"GOHSEP along with the National Weather Service encourage everyone to avoid focusing on the size of this storm as it moves across the gulf,” said GOHSEP Director Jim Waskom. “This system may not be large, but heavy rainfall and coastal flooding are almost a certainty. Flash flooding could be a problem with the National Weather Service indicating 1"-15 inches of rain possible in some areas. Use this time to prepare. Listen to information from your local leaders. Monitor your local media. Go to getagameplan.org for critical information to protect you, your family and your business. Finalize your emergency plans and check emergency supply kits now."

The National Hurricane Center increased percentages for the development of a tropical storm in not just one, but two cases early Monday morning.

In a 2 a.m. post by NHC, the system of disturbed weather in the Caribbean — now named Invest 93L — has a broad area of low pressure located near the east coast of the Yucatan Peninsula and continues to produce a large area of disorganized showers and thunderstorms along with winds to gale force several hundred miles to the east and northeast of the estimated center.

It is now rated by the hurricane center that the formation of a tropical cyclone is both 90 percent for the next 48 hours and over the next five days.

Jumping into the picture is Tropical Storm Two — now named Invest 92L — which is organizing 550 nautical miles to the east southeast of Trinidad.

The system is moving west at 20 knots with current wind speeds between 35 to 45 knots and gusts between 40 to 50 knots. Seas are running as high as 12 feet.

The increasing strength and organization of this weather system has NHC requesting three hourly ship reports within 300 miles of its location.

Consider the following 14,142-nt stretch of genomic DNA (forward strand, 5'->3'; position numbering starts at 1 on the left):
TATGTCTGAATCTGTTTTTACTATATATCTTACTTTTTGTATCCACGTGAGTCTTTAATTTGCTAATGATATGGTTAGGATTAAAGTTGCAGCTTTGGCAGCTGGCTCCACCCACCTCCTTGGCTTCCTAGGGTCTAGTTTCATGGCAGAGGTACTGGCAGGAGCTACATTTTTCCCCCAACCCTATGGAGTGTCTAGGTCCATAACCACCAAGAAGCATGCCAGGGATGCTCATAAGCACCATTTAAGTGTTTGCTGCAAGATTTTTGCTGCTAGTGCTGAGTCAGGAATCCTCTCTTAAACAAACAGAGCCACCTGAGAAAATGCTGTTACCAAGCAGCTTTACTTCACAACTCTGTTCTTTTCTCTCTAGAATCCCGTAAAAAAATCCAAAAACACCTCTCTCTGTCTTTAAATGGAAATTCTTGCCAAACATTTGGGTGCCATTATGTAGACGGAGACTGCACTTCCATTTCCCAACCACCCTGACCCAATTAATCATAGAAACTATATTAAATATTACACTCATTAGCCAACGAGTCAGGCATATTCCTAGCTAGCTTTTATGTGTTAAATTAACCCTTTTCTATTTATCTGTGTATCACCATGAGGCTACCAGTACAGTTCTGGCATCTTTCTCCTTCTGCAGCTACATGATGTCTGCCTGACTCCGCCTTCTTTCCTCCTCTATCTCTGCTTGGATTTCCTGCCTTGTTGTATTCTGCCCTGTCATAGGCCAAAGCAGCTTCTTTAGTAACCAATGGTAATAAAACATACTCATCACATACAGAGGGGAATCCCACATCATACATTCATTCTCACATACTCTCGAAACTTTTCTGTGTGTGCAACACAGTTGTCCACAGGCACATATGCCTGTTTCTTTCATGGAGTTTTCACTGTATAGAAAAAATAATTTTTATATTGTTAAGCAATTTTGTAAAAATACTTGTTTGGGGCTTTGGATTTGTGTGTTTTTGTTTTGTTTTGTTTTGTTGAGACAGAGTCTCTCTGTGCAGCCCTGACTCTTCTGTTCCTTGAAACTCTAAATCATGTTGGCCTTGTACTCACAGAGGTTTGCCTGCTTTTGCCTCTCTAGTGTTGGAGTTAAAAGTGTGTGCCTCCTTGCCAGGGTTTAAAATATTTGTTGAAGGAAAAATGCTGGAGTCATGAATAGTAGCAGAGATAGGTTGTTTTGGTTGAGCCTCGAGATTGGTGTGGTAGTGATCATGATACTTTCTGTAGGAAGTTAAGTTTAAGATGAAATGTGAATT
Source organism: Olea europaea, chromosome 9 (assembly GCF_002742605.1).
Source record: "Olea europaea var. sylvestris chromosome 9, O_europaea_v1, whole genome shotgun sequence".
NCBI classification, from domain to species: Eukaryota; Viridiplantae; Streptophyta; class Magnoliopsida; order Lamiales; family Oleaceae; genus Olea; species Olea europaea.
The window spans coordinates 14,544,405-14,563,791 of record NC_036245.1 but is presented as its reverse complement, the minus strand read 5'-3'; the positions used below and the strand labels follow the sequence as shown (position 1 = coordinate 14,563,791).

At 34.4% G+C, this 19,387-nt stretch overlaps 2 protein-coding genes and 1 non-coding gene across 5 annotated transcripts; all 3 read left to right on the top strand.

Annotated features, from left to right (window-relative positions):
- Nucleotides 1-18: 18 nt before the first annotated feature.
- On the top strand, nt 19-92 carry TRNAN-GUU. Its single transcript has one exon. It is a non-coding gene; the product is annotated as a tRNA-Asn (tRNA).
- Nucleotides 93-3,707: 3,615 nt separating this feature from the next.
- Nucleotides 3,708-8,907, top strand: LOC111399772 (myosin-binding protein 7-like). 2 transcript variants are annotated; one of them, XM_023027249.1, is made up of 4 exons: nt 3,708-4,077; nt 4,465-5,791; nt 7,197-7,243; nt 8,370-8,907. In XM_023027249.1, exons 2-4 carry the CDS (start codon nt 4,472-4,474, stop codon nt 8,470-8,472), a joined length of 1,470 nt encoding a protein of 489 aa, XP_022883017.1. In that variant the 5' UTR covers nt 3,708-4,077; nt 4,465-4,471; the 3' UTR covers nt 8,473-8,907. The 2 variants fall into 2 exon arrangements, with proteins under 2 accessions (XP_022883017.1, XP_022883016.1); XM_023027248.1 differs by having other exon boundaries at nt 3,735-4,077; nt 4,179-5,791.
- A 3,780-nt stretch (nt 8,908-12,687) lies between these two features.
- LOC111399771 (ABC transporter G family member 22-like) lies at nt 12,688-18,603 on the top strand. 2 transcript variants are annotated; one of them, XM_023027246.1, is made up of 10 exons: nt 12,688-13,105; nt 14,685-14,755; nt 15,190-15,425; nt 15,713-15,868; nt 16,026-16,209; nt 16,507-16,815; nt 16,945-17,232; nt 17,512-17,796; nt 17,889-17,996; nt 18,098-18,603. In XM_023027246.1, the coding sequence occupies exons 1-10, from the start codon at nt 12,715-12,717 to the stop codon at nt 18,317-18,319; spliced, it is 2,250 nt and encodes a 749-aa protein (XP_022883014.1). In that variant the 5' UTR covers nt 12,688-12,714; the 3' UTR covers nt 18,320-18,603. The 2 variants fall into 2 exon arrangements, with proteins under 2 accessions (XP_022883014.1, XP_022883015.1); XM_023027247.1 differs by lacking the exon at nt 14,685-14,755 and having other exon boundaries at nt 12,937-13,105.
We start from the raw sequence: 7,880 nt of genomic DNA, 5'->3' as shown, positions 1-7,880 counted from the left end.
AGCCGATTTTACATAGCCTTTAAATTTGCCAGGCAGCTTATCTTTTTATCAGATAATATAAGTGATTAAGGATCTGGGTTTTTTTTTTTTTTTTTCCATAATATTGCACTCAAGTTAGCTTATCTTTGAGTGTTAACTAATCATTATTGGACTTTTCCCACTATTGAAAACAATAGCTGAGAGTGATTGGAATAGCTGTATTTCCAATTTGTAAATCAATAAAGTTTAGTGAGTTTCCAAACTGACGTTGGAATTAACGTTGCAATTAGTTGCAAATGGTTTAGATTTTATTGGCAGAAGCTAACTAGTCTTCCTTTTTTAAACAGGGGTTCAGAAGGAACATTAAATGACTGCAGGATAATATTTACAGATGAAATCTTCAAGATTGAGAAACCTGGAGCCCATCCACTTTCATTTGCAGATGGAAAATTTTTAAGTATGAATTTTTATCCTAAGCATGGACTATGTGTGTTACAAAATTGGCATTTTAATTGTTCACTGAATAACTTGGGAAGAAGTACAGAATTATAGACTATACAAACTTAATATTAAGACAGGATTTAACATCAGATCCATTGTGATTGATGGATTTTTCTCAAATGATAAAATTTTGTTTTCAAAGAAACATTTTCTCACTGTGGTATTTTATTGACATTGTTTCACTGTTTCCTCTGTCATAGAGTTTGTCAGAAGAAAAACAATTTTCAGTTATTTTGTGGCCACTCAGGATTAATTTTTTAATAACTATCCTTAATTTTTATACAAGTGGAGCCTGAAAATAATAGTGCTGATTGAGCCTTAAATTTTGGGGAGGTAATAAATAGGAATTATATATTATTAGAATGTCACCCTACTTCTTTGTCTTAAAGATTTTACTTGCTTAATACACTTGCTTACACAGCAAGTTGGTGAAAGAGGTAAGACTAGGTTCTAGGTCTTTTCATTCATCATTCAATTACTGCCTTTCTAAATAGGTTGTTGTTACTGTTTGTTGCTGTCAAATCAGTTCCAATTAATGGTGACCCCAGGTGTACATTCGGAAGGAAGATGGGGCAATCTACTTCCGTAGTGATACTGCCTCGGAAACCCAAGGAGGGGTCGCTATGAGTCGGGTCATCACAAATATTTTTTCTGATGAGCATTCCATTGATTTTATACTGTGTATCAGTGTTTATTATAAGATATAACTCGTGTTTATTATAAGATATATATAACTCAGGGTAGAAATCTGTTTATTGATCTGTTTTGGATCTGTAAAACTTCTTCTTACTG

This area of highly disturbed weather is expected to be rated a tropical storm as it moves through the Windward Islands Monday night into Tuesday.

Just like Invest 93L, NHC is reporting that its formation into a tropical cyclone is both 90 percent for the next 48 hours and over the next five days.

Models for the track of Invest 92L head straight through the Keys and into Miami, with a possible track along the Atlantic coast of Florida.

PREPARATION

  • Know where to go. If you are ordered to evacuate, know the local hurricane evacuation route(s) to take and have a plan for where you can stay. Contact your local emergency management agency for more information.
  • Put together a disaster supply kit, including a flashlight, batteries, cash, first aid supplies, and copies of your critical information if you need to evacuate
  • If you are not in an area that is advised to evacuate and you decide to stay in your home, plan for adequate supplies in case you lose power and water for several days and you are not able to leave due to flooding or blocked roads.
  • Make a family emergency communication plan.
  • Many communities have text or email alerting systems for emergency notifications.To find out what alerts are available in your area, search the Internet with your town, city, or county name and the word “alerts.”

PREPARING YOUR HOME

  • Hurricane winds can cause trees and branches to fall, so before hurricane season trim or remove damaged trees and limbs to keep you and your property safe.
  • Secure loose rain gutters and downspouts and clear any clogged areas or debris to prevent water damage to your property.
  • Reduce property damage by retrofitting to secure and reinforce the roof, windows and doors, including the garage doors.
  • Purchase a portable generator or install a generator for use during power outages. Remember to keep generators and other alternate power/heat sources outside, at least 20 feet away from windows and doors and protected from moisture; and NEVER try to power the house wiring by plugging a generator into a wall outlet.
  • Consider building a FEMA safe room or ICC 500 storm shelter designed for protection from high-winds and in locations above flooding levels.